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    ABSTRACT: PURPOSE/AIM To demonstrate advantages of an imaging workstation which includes a temporal subtraction technique for identification of interval changes on two successive whole-body bone scans, and a contralateral subtraction technique for enhancement of asymmetric subtle lesions on single whole-body bone scans. CONTENT ORGANIZATION This intelligent workstation is based on one that was developed for a prospective clinical study for evaluating the clinical utility of temporal subtraction (TS) images on successive whole-body bone scans. We will present several bone scan cases for which TS images were considered beneficial, and cases for which radiologists' initial findings were changed by use of TS images in the prospective clinical study. Contralateral subtraction (CS) images will also be displayed. SUMMARY The TS (CS) images were obtained by subtracting the nonlinearly-warped previous image (the mirror image of the current image) from the current image in order to highlight interval changes or asymmetric lesions. Preliminary results indicated that the TS images were beneficial in 83.0 % (44/53) cases, and radiologists changed their initial findings in 5.7 % (3/53) cases by use of the TS images. In one case (1.9%) the TS was somewhat detrimental, but in no case TS was for extremely detrimental.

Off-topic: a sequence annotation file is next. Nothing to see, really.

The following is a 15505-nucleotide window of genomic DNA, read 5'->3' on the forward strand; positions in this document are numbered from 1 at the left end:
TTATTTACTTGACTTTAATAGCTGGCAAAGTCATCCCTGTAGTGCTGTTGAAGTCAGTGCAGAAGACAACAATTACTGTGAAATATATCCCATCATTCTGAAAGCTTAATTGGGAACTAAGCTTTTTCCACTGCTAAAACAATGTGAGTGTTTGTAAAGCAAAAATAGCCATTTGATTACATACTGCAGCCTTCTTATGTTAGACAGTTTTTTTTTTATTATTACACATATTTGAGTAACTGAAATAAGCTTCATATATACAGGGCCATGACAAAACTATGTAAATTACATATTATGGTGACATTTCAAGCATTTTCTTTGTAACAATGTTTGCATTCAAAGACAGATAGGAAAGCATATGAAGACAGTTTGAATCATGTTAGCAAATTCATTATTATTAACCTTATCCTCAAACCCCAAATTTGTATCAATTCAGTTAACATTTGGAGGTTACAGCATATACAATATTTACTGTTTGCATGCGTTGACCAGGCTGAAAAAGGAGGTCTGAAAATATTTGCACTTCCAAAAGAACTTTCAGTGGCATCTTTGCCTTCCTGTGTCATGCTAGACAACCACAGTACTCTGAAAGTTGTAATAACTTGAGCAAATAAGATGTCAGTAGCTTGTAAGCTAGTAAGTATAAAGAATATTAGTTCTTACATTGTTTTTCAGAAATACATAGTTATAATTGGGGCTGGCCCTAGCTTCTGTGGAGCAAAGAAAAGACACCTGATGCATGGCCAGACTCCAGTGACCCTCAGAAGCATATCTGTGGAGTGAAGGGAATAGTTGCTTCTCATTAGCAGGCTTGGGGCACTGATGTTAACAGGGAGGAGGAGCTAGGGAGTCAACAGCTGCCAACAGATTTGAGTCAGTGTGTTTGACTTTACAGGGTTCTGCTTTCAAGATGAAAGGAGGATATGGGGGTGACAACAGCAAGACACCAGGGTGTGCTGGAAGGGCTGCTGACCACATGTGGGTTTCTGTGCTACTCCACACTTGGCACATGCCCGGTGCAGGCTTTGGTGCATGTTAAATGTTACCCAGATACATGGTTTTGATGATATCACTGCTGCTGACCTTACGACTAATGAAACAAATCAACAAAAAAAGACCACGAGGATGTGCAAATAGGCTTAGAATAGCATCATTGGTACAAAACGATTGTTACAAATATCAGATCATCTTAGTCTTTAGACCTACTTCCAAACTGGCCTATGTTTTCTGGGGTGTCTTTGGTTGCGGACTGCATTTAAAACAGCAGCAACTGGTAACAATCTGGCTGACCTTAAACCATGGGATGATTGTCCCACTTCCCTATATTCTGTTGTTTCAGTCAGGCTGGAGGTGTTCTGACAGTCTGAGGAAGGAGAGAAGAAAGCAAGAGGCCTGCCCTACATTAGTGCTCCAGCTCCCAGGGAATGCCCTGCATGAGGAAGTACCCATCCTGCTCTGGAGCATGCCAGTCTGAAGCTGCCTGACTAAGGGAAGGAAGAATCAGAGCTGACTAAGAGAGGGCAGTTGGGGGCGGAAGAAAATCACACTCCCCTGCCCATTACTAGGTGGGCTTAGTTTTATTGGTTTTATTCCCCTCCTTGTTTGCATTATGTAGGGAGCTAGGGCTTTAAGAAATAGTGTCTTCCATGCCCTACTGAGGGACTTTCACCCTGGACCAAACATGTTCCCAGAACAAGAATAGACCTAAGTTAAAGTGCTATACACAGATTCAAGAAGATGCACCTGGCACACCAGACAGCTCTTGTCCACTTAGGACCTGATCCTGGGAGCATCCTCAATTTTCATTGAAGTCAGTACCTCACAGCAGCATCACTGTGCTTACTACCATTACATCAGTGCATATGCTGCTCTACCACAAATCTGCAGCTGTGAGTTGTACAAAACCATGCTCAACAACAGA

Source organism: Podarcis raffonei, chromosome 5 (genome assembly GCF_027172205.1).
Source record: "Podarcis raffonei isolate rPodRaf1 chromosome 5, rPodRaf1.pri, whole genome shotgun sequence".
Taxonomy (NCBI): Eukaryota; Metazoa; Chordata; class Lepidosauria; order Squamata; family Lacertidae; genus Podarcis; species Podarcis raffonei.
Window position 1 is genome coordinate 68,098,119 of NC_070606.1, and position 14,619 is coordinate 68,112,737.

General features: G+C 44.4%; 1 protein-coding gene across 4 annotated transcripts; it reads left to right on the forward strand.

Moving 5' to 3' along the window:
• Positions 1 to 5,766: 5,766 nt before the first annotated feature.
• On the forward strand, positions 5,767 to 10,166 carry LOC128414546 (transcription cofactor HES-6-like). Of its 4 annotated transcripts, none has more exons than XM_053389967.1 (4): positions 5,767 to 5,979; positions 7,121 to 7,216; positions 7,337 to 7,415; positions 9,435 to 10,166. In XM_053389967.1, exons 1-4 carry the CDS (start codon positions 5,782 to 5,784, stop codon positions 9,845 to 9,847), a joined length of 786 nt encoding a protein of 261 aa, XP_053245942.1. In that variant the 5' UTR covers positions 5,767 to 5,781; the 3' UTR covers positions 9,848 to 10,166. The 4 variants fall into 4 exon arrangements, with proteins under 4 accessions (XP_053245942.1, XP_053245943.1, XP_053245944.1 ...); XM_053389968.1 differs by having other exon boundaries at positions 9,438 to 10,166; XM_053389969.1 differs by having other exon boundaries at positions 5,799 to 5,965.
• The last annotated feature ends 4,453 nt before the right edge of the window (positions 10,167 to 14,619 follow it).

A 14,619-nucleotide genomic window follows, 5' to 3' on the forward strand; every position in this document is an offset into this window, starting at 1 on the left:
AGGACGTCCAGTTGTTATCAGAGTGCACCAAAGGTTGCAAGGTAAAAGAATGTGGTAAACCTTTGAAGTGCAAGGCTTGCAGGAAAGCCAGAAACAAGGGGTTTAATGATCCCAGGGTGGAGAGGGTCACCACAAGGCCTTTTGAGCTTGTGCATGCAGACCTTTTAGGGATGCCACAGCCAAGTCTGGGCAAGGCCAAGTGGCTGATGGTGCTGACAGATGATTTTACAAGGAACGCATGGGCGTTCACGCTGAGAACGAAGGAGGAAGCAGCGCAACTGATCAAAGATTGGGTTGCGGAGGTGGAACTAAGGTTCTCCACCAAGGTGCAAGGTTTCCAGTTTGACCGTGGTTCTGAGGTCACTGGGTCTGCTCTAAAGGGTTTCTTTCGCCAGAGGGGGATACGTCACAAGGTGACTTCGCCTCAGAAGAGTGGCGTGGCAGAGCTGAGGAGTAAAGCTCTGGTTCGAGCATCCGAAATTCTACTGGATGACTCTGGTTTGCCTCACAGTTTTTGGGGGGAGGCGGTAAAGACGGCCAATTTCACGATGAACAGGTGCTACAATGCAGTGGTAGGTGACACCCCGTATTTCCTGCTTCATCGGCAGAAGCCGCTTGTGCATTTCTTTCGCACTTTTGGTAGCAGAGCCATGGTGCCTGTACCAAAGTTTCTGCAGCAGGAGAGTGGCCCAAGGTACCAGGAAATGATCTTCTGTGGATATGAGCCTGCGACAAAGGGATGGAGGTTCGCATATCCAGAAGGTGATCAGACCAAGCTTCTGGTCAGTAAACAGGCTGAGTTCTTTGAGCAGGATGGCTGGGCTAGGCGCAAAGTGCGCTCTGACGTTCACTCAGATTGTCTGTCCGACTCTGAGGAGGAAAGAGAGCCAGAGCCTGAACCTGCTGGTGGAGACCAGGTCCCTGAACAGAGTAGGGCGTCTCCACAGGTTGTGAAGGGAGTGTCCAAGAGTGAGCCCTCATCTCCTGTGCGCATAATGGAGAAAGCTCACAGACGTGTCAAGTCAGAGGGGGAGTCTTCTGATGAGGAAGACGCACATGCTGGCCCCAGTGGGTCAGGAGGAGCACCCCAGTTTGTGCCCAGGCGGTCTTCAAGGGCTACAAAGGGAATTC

Radiological Society of North America 2007 Scientific Assembly and Annual Meeting; 11/2007